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Avian Influenza A (H5N1) Outbreak in Australia

On 22 May 2024, the World Health Organization (WHO) was notified of a laboratory-confirmed case of human infection with avian influenza A(H5N1) virus (clade by the International Health Regulations (IHR) National Focal Point (NFP) of Australia. This is the first confirmed human infection caused by avian influenza A(H5N1) virus detected and reported by Australia. Although the source of exposure to the virus in this case is currently unknown, the exposure likely occurred in India, where the case had travelled, and where this clade of A(H5N1) viruses has been detected in birds in the past. According to the IHR (2005), a human infection caused by a novel influenza A virus subtype is an event that has the potential for high public health impact and must be notified to the WHO. Based on available information, WHO assesses the current risk to the general population posed by this virus as low.

Description of the situation
On 17 May 2024, the WHO Collaborating Centre (WHO CC) for Reference and Research on Influenza in Australia notified the NFP of Australia of a suspected case of human A(H5N1) avian influenza (HPAI) in Melbourne, Victoria.

The state Victorian Department of Health confirmed this case on 18 May 2024. Under Article 44, the NFP of Australia advised the NFP of India of the confirmed case on 21 May 2024. Under Article 8, the IHR NFP of Australia notified WHO of the case on 22 May 2024.

The case is a 2.5-year-old-female child with no underlying conditions. She had a history of travel to Kolkata, India from 12 to 29 February 2024. She returned to Australia on 1 March 2024.

Upon returning to Australia, the child presented at a hospital in Victoria on 2 March 2024, where she received medical care and was admitted on the same day. On 4 March, the patient was transferred to the intensive care unit at a referral hospital in Melbourne, Victoria, due to worsening symptoms, for a period of one week. The patient was discharged from hospital after a 2.5-week admission. The case is now reported to be clinically well.

The Victorian Department of Health reported on 23 May 2024 that the family advised that the child started to feel unwell on 25 February 2024, with loss of appetite, irritability and fever, and was taken to a doctor on the evening of 28 February 2024 in India. She was febrile, coughing and vomiting and was given paracetamol. It was not reported to an Australian airport biosecurity officer that the child was unwell when she arrived in Australia on 1 March 2024.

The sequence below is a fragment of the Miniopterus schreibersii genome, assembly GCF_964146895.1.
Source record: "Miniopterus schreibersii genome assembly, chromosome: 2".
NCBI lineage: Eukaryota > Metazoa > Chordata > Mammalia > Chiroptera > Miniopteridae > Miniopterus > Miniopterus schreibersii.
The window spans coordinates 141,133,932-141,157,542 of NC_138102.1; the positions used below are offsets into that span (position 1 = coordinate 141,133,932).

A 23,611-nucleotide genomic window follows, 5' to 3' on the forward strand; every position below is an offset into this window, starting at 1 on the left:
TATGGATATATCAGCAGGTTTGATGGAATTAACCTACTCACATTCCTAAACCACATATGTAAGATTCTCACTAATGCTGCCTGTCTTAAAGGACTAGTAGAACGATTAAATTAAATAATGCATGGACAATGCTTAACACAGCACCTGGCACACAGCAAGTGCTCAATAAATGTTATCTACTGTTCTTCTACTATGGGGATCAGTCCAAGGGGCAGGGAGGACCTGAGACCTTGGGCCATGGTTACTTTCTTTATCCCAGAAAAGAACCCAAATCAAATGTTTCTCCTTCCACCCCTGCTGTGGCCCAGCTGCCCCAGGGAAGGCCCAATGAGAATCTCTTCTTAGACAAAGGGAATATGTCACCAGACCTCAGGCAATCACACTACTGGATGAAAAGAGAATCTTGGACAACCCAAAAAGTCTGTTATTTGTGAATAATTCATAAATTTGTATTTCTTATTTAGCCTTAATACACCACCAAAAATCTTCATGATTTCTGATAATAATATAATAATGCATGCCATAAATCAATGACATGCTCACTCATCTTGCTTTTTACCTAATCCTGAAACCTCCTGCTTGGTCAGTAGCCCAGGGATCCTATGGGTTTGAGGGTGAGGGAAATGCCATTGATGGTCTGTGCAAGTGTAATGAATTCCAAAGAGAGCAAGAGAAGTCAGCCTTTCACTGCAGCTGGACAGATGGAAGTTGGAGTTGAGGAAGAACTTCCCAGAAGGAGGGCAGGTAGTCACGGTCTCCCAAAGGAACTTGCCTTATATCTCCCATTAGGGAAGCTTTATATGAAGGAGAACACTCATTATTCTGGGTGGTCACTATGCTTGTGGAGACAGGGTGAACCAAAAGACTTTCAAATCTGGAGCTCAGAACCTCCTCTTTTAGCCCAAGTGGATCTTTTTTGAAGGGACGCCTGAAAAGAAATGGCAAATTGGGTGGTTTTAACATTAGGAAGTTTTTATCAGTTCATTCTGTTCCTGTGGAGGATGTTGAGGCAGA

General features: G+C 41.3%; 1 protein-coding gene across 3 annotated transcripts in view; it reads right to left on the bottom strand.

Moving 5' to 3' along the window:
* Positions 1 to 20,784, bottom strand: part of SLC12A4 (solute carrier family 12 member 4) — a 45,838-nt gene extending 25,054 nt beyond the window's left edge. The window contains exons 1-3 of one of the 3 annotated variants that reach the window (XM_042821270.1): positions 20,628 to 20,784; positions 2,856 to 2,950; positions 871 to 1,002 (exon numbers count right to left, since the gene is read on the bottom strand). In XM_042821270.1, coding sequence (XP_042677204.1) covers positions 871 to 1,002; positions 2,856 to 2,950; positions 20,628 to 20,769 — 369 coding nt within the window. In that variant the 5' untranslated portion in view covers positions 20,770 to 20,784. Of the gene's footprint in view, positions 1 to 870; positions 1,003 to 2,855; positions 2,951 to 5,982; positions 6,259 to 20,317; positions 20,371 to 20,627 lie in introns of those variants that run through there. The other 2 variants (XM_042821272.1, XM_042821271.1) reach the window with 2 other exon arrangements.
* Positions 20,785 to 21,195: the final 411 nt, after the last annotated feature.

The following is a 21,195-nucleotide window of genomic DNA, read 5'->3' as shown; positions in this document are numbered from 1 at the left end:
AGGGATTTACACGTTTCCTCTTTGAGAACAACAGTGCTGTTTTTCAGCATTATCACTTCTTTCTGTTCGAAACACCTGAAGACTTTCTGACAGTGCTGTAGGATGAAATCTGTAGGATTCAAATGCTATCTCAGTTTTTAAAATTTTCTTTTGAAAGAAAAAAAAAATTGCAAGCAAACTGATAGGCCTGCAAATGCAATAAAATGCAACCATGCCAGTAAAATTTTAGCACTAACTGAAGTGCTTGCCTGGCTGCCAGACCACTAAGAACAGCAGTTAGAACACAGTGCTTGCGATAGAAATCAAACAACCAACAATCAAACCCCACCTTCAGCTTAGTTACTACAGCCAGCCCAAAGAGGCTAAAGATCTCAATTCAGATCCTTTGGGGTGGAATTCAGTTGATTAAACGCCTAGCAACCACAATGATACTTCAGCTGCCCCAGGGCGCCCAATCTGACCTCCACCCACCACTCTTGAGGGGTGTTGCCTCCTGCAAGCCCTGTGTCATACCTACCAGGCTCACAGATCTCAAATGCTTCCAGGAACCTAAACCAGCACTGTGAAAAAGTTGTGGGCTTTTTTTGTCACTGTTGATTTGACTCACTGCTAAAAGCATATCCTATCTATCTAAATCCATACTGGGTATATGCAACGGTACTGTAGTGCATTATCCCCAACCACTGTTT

Additional information provided by the family indicates that the case did not travel outside of Kolkata, India, and did not have any known exposure to sick persons or animals while in India. It is understood that no close family contacts of the case in Australia or India developed symptoms, as of 22 May 2024.

A nasopharyngeal swab and endotracheal aspirate taken on 6 and 7 March respectively tested positive for influenza A at the referral hospital. The samples were sent to the WHO CC for further characterisation on 3 April as part of a batch, as there was insufficient knowledge from the referring practitioners at the hospital to connect the case to the H5N1 virus. Virus genetic sequence obtained from the samples confirmed the subtype A(H5N1) and indicated that the haemagglutinin (HA) gene belonged to clade, which circulates in South-East Asia and has been detected in previous human infections and in poultry.

Animal influenza viruses normally circulate in animals but can also infect humans. Infections in humans have primarily been acquired through direct contact with infected animals or contaminated environments. Depending on the original host, influenza A viruses can be classified as avian influenza, swine influenza, or other types of animal influenza viruses.

Avian influenza virus infections in humans may cause disease ranging from mild upper respiratory tract infection to more severe disease and can be fatal. Conjunctivitis, gastrointestinal symptoms, encephalitis and encephalopathy have also been reported. There have also been several detections of A(H5N1) virus in asymptomatic persons who had exposure to infected birds.

Laboratory tests are required to diagnose human infection with influenza. WHO periodically updates technical guidance protocols for the detection of zoonotic influenza using molecular methods, e.g., RT-PCR. Evidence suggests that some antiviral drugs, notably neuraminidase inhibitors (oseltamivir, zanamivir), can reduce the duration of viral replication and improve prospects of survival in some cases.

From 2003 to 22 May 2024, 891 cases of human infections with avian influenza A(H5N1), including 463 deaths, have been reported to WHO from 24 countries. Almost all of these cases have been linked to close contact with infected live or dead birds, or contaminated environments.

India has reported detections of avian influenza A(H5N1) in domestic birds in 2024 to the World Organisation for Animal Health (WOAH). As the virus continues to circulate in poultry, the potential for further sporadic human cases remains. This is the first human infection with avian influenza A(H5N1) reported in Australia. In this case, the exposure likely occurred in India where this clade of A(H5N1) viruses has been detected in birds in the past, although the likely source of exposure to the virus is currently unknown.

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